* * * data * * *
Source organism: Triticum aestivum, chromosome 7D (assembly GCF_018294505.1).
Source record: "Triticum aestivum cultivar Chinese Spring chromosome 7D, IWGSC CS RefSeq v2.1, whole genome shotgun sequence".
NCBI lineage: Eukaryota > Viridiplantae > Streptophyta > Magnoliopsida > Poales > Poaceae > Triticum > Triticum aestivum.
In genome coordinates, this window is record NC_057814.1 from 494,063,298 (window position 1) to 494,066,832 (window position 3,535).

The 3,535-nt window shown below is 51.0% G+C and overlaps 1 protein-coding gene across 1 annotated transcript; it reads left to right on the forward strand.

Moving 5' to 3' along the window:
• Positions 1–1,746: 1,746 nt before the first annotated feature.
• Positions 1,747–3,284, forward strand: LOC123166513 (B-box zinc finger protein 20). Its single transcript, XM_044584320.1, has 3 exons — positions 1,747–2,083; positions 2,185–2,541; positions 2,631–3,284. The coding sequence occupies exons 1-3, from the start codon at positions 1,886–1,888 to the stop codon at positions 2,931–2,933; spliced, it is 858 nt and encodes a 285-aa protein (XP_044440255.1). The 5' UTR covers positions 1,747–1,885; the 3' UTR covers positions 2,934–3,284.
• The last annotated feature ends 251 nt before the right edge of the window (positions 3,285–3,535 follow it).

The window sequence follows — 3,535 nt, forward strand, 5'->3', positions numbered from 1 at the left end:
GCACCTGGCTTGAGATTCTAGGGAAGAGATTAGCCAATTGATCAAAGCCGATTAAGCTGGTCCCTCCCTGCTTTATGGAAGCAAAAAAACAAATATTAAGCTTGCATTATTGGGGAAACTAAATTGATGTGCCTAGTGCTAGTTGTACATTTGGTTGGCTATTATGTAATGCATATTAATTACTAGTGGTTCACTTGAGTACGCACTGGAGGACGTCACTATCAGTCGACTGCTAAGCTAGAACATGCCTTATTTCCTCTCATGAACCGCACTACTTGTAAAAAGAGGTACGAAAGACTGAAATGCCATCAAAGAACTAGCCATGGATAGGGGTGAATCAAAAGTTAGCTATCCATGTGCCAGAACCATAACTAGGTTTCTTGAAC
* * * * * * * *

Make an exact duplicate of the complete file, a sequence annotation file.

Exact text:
Source organism: Triticum aestivum, chromosome 7D (assembly GCF_018294505.1).
Source record: "Triticum aestivum cultivar Chinese Spring chromosome 7D, IWGSC CS RefSeq v2.1, whole genome shotgun sequence".
NCBI lineage: Eukaryota > Viridiplantae > Streptophyta > Magnoliopsida > Poales > Poaceae > Triticum > Triticum aestivum.
In genome coordinates, this window is record NC_057814.1 from 494,063,298 (window position 1) to 494,066,832 (window position 3,535).

The 3,535-nt window shown below is 51.0% G+C and overlaps 1 protein-coding gene across 1 annotated transcript; it reads left to right on the forward strand.

Moving 5' to 3' along the window:
• Positions 1–1,746: 1,746 nt before the first annotated feature.
• Positions 1,747–3,284, forward strand: LOC123166513 (B-box zinc finger protein 20). Its single transcript, XM_044584320.1, has 3 exons — positions 1,747–2,083; positions 2,185–2,541; positions 2,631–3,284. The coding sequence occupies exons 1-3, from the start codon at positions 1,886–1,888 to the stop codon at positions 2,931–2,933; spliced, it is 858 nt and encodes a 285-aa protein (XP_044440255.1). The 5' UTR covers positions 1,747–1,885; the 3' UTR covers positions 2,934–3,284.
• The last annotated feature ends 251 nt before the right edge of the window (positions 3,285–3,535 follow it).

The window sequence follows — 3,535 nt, forward strand, 5'->3', positions numbered from 1 at the left end:
GCACCTGGCTTGAGATTCTAGGGAAGAGATTAGCCAATTGATCAAAGCCGATTAAGCTGGTCCCTCCCTGCTTTATGGAAGCAAAAAAACAAATATTAAGCTTGCATTATTGGGGAAACTAAATTGATGTGCCTAGTGCTAGTTGTACATTTGGTTGGCTATTATGTAATGCATATTAATTACTAGTGGTTCACTTGAGTACGCACTGGAGGACGTCACTATCAGTCGACTGCTAAGCTAGAACATGCCTTATTTCCTCTCATGAACCGCACTACTTGTAAAAAGAGGTACGAAAGACTGAAATGCCATCAAAGAACTAGCCATGGATAGGGGTGAATCAAAAGTTAGCTATCCATGTGCCAGAACCATAACTAGGTTTCTTGAAC